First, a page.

Industrial Relations Omnibus Bill - What does it mean for SDA members?
The Morrison Government continues its efforts to push through parliament a raft of changes to workplace laws that do not improve job security. Our industrial laws have not been a problem during the Pandemic. Essential workers should not be at risk of job insecurity after all their hard work to get our community through the pandemic.
The draft workplace laws have passed the lower house and are now being sent to the Senate for debate.
The Australian Union movement, including the SDA, have raised real concerns with the proposed sweeping reforms that, if left in their current form, could lead to reductions in wages, workplace entitlements, and job security.
The SDA and our members believe that good public policy should drive greater job security – this is critical with 1 in 6 workers in retail wanting more hours and wanting more stability in their employment. The IR Omnibus bill does not help this.
Job security should always be at the centre of workplace laws. Consumer confidence is built on people’s sense of job security. Increased job security gives people confidence to spend more and contribute to better economic growth across the Australian economy.
More jobs security is needed and the bill does not do this.
What is in the IR Omnibus bill?
The bill (draft law) was introduced to the Australian Parliament in December 2020.
The draft laws seek to make changes to the classification and rights of casuals, prolong the use of COVID worker directives under the JobKeeper scheme, alter the enterprise bargaining process and change the laws surrounding wage theft.
The bill looks to create a definition of a casual. The definition will limit the ability of workers to challenge their classification as casual regardless of the real nature of their employment. The law is also retrospective and would change workers current legal rights if they were genuinely misclassified in the past.
While the Bill provides for a casual conversion clause it does not offer a genuine way for a worker whose employer refuses them conversion to part-time to challenge the decision
The bill sets out changes to part-time work in specific Awards but these can be extended to all Awards by the stroke of the Ministers pen. Part-time work provisions should not be dealt with by the Parliament, or the Minister, they should be dealt with in industry Awards at the Fair Work Commission
The bill provides for the extension of job changes under the emergency JobKeeper directives as a result of the pandemic, but without the JobKeeper payments. There will no longer be the requirement under the proposed laws for a company to prove that they have had a reduction in turnover because of the pandemic to access the job changes only that it forms a part of a reasonable strategy to assist in the revival of the employer’s business. This is a very broad test for employers to satisfy that removes safeguards of abuse and removes the JobKeeper payments too.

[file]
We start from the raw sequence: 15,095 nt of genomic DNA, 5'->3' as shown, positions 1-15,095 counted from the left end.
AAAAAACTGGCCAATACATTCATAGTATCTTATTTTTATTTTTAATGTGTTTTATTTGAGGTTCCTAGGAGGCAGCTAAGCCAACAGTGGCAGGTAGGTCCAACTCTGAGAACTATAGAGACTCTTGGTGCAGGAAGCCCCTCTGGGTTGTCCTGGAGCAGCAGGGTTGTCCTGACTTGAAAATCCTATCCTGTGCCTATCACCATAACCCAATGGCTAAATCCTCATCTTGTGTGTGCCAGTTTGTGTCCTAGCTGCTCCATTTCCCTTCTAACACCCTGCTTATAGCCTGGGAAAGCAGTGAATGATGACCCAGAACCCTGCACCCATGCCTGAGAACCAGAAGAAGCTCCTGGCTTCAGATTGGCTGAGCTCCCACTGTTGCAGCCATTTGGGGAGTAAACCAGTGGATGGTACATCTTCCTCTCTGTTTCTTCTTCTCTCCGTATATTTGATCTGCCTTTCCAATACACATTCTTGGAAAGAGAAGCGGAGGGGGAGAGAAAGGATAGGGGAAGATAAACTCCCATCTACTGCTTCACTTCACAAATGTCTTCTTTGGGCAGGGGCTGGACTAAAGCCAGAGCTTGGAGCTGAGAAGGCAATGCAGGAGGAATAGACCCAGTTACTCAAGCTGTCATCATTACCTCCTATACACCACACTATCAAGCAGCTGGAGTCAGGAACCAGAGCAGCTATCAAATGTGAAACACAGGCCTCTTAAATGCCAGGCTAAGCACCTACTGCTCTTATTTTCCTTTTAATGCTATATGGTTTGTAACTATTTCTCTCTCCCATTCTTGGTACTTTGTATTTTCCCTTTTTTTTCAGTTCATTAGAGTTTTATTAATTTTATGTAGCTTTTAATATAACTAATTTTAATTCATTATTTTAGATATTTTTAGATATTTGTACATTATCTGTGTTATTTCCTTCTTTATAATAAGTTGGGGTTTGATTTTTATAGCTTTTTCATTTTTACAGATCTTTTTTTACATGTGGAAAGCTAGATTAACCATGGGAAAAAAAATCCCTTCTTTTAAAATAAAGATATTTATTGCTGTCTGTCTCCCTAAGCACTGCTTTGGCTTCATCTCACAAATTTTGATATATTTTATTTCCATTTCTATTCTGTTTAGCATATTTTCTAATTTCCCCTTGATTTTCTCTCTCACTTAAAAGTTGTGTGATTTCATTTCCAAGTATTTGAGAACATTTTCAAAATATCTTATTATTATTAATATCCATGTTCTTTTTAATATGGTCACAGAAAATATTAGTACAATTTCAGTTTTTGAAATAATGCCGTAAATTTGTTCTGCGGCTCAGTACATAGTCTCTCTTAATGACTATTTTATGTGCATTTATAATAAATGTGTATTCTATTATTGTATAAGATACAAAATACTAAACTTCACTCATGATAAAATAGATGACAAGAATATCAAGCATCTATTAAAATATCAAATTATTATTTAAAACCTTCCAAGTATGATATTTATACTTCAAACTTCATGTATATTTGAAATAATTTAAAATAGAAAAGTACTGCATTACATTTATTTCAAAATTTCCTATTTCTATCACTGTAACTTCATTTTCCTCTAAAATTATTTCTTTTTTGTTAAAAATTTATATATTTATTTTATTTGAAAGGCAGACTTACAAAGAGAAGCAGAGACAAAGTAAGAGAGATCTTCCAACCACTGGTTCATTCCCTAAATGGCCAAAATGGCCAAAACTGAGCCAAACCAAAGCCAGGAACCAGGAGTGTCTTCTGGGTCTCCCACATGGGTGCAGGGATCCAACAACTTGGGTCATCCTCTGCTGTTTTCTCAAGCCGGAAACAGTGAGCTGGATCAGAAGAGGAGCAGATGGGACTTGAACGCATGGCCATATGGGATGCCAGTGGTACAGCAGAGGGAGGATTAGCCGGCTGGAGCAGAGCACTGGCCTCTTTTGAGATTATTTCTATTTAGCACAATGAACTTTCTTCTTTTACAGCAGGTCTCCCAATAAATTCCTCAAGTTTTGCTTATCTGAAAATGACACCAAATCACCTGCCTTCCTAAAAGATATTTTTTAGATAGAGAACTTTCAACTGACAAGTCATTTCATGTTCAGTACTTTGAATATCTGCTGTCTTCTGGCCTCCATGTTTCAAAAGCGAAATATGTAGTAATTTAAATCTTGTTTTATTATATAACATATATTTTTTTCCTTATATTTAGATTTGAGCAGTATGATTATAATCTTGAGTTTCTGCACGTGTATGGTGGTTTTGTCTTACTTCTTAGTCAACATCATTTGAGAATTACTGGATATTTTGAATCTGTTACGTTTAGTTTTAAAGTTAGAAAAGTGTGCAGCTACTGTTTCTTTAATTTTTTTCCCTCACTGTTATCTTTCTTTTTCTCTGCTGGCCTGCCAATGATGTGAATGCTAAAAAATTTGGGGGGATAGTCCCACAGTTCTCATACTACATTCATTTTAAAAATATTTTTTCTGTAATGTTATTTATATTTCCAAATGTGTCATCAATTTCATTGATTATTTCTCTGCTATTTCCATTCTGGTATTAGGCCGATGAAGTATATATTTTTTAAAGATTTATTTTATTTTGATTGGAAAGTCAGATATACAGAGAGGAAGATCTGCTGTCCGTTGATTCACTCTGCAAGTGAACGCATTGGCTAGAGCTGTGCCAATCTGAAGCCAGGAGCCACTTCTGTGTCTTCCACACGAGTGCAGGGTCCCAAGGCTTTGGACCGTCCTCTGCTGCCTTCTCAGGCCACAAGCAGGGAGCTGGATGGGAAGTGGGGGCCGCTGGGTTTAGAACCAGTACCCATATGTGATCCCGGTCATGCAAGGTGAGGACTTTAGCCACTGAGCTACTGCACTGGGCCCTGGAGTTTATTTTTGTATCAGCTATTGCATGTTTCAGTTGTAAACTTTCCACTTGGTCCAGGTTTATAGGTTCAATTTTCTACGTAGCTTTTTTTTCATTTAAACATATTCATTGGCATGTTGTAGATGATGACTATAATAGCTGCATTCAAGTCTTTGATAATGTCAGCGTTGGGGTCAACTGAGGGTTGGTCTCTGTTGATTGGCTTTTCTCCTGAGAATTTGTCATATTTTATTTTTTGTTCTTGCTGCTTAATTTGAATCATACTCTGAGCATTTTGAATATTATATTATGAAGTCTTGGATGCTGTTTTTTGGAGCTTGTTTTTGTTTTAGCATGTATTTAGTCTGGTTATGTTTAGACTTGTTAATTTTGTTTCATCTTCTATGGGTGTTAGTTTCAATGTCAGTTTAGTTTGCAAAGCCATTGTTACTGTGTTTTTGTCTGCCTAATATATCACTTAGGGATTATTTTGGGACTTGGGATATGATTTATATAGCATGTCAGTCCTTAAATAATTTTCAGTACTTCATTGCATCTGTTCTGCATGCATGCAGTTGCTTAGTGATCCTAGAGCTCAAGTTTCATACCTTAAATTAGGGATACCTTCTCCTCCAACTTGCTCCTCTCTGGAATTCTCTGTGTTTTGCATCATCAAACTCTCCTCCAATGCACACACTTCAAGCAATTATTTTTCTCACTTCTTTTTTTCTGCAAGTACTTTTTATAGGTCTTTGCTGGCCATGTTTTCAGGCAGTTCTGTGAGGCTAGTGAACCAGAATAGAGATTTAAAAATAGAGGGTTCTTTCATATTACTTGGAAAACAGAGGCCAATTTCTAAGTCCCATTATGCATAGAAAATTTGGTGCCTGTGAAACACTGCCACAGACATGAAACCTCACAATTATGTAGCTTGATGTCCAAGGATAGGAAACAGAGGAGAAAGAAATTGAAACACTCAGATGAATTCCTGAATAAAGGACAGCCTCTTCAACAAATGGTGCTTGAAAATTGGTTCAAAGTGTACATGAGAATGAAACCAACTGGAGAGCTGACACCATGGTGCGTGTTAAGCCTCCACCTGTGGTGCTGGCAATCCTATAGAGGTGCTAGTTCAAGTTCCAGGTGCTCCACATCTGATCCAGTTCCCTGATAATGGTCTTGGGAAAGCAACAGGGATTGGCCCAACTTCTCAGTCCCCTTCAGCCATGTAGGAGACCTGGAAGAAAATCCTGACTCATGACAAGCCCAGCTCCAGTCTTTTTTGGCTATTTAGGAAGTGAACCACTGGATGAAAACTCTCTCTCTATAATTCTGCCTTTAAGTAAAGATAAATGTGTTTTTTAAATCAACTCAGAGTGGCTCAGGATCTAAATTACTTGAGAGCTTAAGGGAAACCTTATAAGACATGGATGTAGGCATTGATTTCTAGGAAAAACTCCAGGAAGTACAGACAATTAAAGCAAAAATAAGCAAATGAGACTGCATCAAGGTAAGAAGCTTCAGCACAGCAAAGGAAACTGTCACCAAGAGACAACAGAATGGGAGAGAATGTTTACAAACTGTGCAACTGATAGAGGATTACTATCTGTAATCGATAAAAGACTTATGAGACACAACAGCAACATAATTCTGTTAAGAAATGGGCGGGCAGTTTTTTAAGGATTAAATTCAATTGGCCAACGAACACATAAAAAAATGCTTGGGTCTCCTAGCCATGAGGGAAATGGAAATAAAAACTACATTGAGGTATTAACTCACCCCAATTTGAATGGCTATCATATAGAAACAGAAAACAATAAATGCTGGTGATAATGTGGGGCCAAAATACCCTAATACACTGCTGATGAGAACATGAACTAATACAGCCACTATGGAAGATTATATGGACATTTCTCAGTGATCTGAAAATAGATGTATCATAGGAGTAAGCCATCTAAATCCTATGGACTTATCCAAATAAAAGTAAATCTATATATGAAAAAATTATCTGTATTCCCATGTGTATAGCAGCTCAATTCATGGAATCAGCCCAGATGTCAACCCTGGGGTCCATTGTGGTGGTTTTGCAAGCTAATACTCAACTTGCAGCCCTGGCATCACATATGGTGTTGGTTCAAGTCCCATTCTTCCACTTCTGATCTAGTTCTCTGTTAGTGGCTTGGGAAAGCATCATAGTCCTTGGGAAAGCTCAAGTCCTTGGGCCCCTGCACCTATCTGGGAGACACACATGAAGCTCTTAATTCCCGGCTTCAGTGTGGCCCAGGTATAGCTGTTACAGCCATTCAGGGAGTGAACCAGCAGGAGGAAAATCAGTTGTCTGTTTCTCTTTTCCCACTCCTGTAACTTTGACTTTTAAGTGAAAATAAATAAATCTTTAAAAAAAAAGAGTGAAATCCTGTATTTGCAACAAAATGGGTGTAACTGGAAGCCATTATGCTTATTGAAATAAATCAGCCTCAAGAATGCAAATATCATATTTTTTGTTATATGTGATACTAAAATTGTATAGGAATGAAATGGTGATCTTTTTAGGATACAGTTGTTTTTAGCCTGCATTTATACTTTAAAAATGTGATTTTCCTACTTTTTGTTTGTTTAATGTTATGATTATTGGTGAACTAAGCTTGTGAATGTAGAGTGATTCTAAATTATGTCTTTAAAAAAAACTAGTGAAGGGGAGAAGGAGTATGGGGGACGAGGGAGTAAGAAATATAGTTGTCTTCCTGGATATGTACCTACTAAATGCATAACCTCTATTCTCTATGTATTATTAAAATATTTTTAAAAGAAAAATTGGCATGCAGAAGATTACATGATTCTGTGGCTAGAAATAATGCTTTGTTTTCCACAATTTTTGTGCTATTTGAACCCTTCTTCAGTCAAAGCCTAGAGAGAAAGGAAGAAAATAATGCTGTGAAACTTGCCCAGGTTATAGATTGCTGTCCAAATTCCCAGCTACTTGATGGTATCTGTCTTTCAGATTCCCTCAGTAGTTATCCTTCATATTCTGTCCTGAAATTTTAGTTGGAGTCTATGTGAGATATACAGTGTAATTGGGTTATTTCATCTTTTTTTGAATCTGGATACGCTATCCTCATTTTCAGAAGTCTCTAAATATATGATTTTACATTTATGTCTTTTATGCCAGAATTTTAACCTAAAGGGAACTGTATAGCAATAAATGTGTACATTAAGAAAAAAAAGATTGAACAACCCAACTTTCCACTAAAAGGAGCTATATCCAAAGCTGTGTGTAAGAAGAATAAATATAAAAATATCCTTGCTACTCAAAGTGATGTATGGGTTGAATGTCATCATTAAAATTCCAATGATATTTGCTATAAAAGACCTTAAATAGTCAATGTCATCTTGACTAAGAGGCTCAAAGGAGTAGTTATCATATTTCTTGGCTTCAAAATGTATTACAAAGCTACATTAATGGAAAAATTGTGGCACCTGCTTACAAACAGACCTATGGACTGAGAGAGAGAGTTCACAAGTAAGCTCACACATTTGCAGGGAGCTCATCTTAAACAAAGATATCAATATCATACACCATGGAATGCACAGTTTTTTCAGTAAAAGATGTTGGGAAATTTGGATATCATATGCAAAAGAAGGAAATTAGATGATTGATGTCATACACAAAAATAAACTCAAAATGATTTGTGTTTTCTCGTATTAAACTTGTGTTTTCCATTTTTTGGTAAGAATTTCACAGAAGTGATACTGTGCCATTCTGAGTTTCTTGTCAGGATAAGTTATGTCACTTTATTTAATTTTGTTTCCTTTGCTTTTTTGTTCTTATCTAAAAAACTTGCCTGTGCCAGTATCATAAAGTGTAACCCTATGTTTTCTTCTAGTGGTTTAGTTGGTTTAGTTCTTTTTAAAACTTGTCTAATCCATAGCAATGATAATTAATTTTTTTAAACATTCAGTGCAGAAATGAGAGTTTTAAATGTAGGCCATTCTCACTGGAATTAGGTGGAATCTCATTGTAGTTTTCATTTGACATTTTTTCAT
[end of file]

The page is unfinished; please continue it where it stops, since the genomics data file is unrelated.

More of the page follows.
The proposed law does not give a worker the right to challenge the reasonableness of a job change decision in the Fair Work Commission.
There are significant changes proposed to the process of bargaining for enterprise agreements. The mandatory requirement for an employee to get a copy of the proposed agreement and any associated material will be removed. This may stop workers from making an informed decision about an Agreement when voting. Also, if an agreement is made and members then told the Union about it, but the Union was not involved in bargaining we will be barred from making submissions at the FWC on whether the agreement should be approved or not.
One problem of great concern to the SDA has been removed from the bill after successful lobbying efforts of the cross bench by Australian Unions to ensure Agreements can’t be substandard. It was important to remove the problem because otherwise it could have let agreements that were substandard be approved by the commission and run for a period of up to 4 years.
One part of the proposed legislation that the SDA does agree with is the forced termination of “Zombie agreements” dating back to WorkChoices. However this won’t take effect until 1 July 2022, unnecessarily delaying something that should have already been done.
The proposed changes to the wage theft laws do not address the main problem of fast access to a simple small claims tribunal to quickly deal with underpayments and get the money back in members pockets. Instead the bill proposes a complex legalistic approach that will, make it harder for regulators to convict wage thieves and get money back to workers.
The bill would override the laws that already exist in some States and is working in those States as an effective deterrent for unscrupulous employers systemically underpaying workers.
The bill will now go to the Senate for debate. In this process the SDA will continue to advocate on behalf of workers in retail, pharmacy, fast food and warehousing.
Together with Australian Unions and the Australian Labor Party, we will continue to lobby the cross bench in parliament to make sure that essential workers who got us through the pandemic are not left worse off by these proposed laws.
Any changes to the IR system should be focused on better wages, better job security and better conditions for Australian workers, it is the only way to a fairer and more prosperous future.